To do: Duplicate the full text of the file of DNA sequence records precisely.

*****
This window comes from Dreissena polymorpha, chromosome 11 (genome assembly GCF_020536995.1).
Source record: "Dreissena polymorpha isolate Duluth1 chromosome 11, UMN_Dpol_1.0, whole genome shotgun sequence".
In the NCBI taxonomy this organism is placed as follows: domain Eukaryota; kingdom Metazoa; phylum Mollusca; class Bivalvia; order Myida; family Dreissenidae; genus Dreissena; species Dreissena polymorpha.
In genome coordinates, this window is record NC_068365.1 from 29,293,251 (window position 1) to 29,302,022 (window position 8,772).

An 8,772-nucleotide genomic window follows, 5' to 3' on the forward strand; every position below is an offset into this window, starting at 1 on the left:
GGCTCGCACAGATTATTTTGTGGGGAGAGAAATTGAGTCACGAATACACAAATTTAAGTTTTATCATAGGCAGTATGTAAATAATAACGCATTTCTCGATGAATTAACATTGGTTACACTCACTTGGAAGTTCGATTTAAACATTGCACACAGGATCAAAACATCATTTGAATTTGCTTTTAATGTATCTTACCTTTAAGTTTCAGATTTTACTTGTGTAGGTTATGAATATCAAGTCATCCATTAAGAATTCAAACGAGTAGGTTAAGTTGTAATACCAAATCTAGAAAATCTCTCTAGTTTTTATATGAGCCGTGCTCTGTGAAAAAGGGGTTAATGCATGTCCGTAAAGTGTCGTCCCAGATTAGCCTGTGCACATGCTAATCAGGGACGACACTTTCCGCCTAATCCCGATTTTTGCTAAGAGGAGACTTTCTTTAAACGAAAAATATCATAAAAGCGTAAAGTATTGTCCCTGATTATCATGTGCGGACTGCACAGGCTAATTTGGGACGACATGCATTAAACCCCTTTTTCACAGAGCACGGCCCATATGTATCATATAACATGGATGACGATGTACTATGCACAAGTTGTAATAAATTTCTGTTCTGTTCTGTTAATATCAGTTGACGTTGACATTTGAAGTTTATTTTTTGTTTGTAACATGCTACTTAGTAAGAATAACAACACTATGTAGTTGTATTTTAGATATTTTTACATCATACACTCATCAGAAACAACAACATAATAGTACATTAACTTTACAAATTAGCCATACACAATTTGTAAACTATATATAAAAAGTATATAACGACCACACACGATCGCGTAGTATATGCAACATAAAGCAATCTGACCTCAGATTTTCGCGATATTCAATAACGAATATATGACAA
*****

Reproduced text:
This window comes from Dreissena polymorpha, chromosome 11 (genome assembly GCF_020536995.1).
Source record: "Dreissena polymorpha isolate Duluth1 chromosome 11, UMN_Dpol_1.0, whole genome shotgun sequence".
In the NCBI taxonomy this organism is placed as follows: domain Eukaryota; kingdom Metazoa; phylum Mollusca; class Bivalvia; order Myida; family Dreissenidae; genus Dreissena; species Dreissena polymorpha.
In genome coordinates, this window is record NC_068365.1 from 29,293,251 (window position 1) to 29,302,022 (window position 8,772).

An 8,772-nucleotide genomic window follows, 5' to 3' on the forward strand; every position below is an offset into this window, starting at 1 on the left:
GGCTCGCACAGATTATTTTGTGGGGAGAGAAATTGAGTCACGAATACACAAATTTAAGTTTTATCATAGGCAGTATGTAAATAATAACGCATTTCTCGATGAATTAACATTGGTTACACTCACTTGGAAGTTCGATTTAAACATTGCACACAGGATCAAAACATCATTTGAATTTGCTTTTAATGTATCTTACCTTTAAGTTTCAGATTTTACTTGTGTAGGTTATGAATATCAAGTCATCCATTAAGAATTCAAACGAGTAGGTTAAGTTGTAATACCAAATCTAGAAAATCTCTCTAGTTTTTATATGAGCCGTGCTCTGTGAAAAAGGGGTTAATGCATGTCCGTAAAGTGTCGTCCCAGATTAGCCTGTGCACATGCTAATCAGGGACGACACTTTCCGCCTAATCCCGATTTTTGCTAAGAGGAGACTTTCTTTAAACGAAAAATATCATAAAAGCGTAAAGTATTGTCCCTGATTATCATGTGCGGACTGCACAGGCTAATTTGGGACGACATGCATTAAACCCCTTTTTCACAGAGCACGGCCCATATGTATCATATAACATGGATGACGATGTACTATGCACAAGTTGTAATAAATTTCTGTTCTGTTCTGTTAATATCAGTTGACGTTGACATTTGAAGTTTATTTTTTGTTTGTAACATGCTACTTAGTAAGAATAACAACACTATGTAGTTGTATTTTAGATATTTTTACATCATACACTCATCAGAAACAACAACATAATAGTACATTAACTTTACAAATTAGCCATACACAATTTGTAAACTATATATAAAAAGTATATAACGACCACACACGATCGCGTAGTATATGCAACATAAAGCAATCTGACCTCAGATTTTCGCGATATTCAATAACGAATATATGACAA